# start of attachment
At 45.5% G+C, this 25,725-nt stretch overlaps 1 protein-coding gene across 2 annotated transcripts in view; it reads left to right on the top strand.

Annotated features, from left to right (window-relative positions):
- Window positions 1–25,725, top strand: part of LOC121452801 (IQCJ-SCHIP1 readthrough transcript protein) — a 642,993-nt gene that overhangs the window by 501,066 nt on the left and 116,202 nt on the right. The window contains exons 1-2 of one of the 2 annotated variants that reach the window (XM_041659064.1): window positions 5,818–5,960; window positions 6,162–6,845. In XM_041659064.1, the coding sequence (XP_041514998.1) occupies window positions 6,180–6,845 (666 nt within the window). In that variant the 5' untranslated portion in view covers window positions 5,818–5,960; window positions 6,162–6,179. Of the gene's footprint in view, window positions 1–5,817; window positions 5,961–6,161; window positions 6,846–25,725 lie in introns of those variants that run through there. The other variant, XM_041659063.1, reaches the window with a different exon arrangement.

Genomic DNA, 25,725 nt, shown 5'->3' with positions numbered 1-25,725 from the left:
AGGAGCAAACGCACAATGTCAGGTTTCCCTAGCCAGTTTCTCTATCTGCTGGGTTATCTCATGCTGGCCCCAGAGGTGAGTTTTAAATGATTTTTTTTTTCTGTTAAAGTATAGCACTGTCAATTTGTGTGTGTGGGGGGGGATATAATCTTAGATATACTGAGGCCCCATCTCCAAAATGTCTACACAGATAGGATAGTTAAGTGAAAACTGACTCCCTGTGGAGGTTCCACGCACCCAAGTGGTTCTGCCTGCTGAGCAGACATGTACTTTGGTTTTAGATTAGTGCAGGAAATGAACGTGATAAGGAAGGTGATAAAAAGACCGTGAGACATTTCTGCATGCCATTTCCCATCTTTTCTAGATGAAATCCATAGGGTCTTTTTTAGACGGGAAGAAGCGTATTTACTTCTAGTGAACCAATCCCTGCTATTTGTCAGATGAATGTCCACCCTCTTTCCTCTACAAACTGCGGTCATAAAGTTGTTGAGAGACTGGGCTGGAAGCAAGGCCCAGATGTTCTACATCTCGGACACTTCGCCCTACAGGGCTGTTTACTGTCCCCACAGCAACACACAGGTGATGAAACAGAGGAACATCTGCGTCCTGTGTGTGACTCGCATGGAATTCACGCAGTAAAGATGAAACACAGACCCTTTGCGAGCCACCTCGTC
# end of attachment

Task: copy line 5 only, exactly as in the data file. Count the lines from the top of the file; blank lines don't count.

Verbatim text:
AGGAGCAAACGCACAATGTCAGGTTTCCCTAGCCAGTTTCTCTATCTGCTGGGTTATCTCATGCTGGCCCCAGAGGTGAGTTTTAAATGATTTTTTTTTTCTGTTAAAGTATAGCACTGTCAATTTGTGTGTGTGGGGGGGGATATAATCTTAGATATACTGAGGCCCCATCTCCAAAATGTCTACACAGATAGGATAGTTAAGTGAAAACTGACTCCCTGTGGAGGTTCCACGCACCCAAGTGGTTCTGCCTGCTGAGCAGACATGTACTTTGGTTTTAGATTAGTGCAGGAAATGAACGTGATAAGGAAGGTGATAAAAAGACCGTGAGACATTTCTGCATGCCATTTCCCATCTTTTCTAGATGAAATCCATAGGGTCTTTTTTAGACGGGAAGAAGCGTATTTACTTCTAGTGAACCAATCCCTGCTATTTGTCAGATGAATGTCCACCCTCTTTCCTCTACAAACTGCGGTCATAAAGTTGTTGAGAGACTGGGCTGGAAGCAAGGCCCAGATGTTCTACATCTCGGACACTTCGCCCTACAGGGCTGTTTACTGTCCCCACAGCAACACACAGGTGATGAAACAGAGGAACATCTGCGTCCTGTGTGTGACTCGCATGGAATTCACGCAGTAAAGATGAAACACAGACCCTTTGCGAGCCACCTCGTC